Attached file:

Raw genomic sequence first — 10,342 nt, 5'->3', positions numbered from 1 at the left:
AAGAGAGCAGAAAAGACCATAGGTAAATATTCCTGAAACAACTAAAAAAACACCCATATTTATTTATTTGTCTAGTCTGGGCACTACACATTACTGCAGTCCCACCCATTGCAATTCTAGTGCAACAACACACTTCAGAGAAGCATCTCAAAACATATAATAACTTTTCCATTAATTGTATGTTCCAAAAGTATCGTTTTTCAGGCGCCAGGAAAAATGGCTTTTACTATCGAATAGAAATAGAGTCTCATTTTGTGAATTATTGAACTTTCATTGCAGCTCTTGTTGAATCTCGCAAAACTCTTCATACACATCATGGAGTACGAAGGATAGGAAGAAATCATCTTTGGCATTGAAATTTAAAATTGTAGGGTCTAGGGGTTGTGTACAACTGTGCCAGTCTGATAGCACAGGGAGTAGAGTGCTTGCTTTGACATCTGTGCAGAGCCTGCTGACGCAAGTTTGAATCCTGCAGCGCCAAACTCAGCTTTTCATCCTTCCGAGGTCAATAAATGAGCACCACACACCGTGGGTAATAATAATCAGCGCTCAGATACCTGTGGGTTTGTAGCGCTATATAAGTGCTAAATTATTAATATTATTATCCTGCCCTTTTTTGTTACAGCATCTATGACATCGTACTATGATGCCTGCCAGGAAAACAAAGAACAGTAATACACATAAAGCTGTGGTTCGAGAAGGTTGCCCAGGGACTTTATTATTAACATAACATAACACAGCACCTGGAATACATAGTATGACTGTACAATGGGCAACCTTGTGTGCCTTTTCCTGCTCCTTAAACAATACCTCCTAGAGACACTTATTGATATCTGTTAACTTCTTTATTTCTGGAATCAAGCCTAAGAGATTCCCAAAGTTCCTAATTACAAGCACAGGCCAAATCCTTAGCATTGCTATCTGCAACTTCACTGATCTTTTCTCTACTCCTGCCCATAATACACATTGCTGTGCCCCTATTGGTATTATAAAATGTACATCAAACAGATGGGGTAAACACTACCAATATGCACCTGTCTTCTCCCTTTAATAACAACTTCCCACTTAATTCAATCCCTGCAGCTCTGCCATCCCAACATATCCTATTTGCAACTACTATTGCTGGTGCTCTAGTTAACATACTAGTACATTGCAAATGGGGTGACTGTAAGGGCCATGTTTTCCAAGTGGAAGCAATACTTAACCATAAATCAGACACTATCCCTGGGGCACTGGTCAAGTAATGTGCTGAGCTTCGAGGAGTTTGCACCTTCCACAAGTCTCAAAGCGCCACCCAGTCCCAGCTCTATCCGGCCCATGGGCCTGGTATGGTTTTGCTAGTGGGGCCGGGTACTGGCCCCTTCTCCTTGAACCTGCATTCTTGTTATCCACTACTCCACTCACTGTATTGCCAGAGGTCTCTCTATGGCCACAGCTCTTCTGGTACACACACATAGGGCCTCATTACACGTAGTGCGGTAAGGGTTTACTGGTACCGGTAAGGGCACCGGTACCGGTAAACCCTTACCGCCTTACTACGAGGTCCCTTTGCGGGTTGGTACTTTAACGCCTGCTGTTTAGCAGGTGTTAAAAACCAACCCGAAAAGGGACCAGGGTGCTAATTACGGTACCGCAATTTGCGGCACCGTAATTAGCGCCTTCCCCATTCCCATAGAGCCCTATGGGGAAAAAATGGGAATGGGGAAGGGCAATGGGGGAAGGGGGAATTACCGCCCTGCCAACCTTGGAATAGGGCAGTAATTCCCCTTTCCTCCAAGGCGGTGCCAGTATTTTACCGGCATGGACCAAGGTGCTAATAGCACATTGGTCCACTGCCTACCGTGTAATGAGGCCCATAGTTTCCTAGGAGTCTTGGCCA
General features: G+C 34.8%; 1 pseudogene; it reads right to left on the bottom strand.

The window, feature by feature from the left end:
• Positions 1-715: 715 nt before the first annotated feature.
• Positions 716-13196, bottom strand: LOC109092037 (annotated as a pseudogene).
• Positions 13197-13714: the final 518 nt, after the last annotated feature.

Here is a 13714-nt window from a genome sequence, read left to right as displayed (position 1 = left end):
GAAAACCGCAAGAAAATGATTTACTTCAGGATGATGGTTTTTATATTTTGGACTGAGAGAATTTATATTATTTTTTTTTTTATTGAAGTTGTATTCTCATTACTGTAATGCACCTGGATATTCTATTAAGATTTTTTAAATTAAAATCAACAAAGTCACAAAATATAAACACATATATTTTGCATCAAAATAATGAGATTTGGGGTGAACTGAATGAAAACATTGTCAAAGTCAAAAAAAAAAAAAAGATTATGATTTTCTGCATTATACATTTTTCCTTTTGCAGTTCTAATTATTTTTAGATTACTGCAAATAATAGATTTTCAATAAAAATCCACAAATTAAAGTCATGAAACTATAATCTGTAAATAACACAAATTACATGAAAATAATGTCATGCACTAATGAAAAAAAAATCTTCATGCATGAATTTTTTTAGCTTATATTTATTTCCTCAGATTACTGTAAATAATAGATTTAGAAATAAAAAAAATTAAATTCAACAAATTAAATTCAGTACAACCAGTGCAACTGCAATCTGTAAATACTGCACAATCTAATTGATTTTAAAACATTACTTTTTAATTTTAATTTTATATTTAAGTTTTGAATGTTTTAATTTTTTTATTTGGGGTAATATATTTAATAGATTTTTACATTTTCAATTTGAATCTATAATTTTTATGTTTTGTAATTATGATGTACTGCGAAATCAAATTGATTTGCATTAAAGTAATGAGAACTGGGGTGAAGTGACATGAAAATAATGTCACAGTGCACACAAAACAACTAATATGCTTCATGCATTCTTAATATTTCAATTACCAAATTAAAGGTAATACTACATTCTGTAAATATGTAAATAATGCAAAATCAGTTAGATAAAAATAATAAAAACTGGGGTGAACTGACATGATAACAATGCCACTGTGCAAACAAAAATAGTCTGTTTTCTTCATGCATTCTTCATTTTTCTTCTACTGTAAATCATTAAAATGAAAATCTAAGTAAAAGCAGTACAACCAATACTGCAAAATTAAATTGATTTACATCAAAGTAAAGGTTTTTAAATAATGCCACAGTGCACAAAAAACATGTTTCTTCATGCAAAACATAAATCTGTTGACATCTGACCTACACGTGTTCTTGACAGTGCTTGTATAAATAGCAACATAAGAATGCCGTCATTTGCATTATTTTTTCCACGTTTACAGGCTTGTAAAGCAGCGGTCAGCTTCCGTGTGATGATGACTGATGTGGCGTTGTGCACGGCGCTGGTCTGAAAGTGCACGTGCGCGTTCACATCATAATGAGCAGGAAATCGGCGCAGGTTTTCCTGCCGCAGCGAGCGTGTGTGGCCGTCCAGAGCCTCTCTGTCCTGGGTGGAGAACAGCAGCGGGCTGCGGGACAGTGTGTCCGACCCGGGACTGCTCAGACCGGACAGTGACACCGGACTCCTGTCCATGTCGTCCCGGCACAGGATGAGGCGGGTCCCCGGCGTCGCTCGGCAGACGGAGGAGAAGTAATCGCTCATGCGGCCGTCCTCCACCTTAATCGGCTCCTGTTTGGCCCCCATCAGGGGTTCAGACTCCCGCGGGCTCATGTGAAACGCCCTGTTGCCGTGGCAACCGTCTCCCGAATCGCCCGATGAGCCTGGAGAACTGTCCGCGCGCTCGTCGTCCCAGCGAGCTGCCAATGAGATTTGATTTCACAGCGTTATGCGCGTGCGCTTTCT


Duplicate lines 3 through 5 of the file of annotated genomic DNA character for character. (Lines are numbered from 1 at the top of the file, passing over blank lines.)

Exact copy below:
General features: G+C 34.8%; 1 pseudogene; it reads right to left on the bottom strand.

The window, feature by feature from the left end:
• Positions 1-715: 715 nt before the first annotated feature.